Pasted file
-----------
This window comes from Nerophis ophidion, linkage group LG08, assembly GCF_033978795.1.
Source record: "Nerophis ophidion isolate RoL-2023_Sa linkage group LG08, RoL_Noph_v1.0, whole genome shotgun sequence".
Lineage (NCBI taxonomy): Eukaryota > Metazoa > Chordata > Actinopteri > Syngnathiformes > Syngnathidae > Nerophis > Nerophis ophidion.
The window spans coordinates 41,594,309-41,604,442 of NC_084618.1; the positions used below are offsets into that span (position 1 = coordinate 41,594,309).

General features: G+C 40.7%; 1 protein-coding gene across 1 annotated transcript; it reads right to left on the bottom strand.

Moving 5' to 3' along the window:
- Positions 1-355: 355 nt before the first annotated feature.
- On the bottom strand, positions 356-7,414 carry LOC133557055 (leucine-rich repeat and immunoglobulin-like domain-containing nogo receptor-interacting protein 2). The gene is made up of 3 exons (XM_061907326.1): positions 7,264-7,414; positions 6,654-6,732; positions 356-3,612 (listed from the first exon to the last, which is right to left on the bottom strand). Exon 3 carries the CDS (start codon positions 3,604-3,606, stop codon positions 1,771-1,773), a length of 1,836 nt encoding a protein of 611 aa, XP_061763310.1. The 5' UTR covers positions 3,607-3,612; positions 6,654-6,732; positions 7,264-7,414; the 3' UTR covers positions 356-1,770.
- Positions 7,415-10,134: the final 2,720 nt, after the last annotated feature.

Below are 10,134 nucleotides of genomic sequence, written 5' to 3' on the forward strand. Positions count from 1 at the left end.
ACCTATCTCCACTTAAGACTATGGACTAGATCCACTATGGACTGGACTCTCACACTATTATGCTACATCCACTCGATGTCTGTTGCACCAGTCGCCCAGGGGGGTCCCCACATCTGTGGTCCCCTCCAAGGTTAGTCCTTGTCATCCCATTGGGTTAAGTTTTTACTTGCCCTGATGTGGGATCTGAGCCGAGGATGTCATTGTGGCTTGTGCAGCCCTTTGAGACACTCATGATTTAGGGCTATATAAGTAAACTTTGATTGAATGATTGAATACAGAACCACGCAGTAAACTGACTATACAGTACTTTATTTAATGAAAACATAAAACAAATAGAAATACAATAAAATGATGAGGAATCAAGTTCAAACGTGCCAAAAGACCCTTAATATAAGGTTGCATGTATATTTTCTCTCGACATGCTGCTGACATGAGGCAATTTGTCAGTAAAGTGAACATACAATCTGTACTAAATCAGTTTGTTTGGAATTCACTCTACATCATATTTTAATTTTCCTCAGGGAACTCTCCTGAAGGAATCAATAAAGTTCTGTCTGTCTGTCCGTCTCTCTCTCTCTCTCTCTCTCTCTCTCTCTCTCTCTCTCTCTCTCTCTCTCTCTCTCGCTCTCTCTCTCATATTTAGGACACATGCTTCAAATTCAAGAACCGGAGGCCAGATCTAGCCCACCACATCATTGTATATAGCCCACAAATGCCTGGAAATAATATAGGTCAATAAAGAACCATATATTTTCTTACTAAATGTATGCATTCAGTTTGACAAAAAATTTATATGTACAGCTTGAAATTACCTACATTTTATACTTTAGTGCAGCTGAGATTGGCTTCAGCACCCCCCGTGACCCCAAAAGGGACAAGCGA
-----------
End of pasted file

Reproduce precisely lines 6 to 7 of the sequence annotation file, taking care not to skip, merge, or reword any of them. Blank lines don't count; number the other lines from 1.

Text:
Moving 5' to 3' along the window:
- Positions 1-355: 355 nt before the first annotated feature.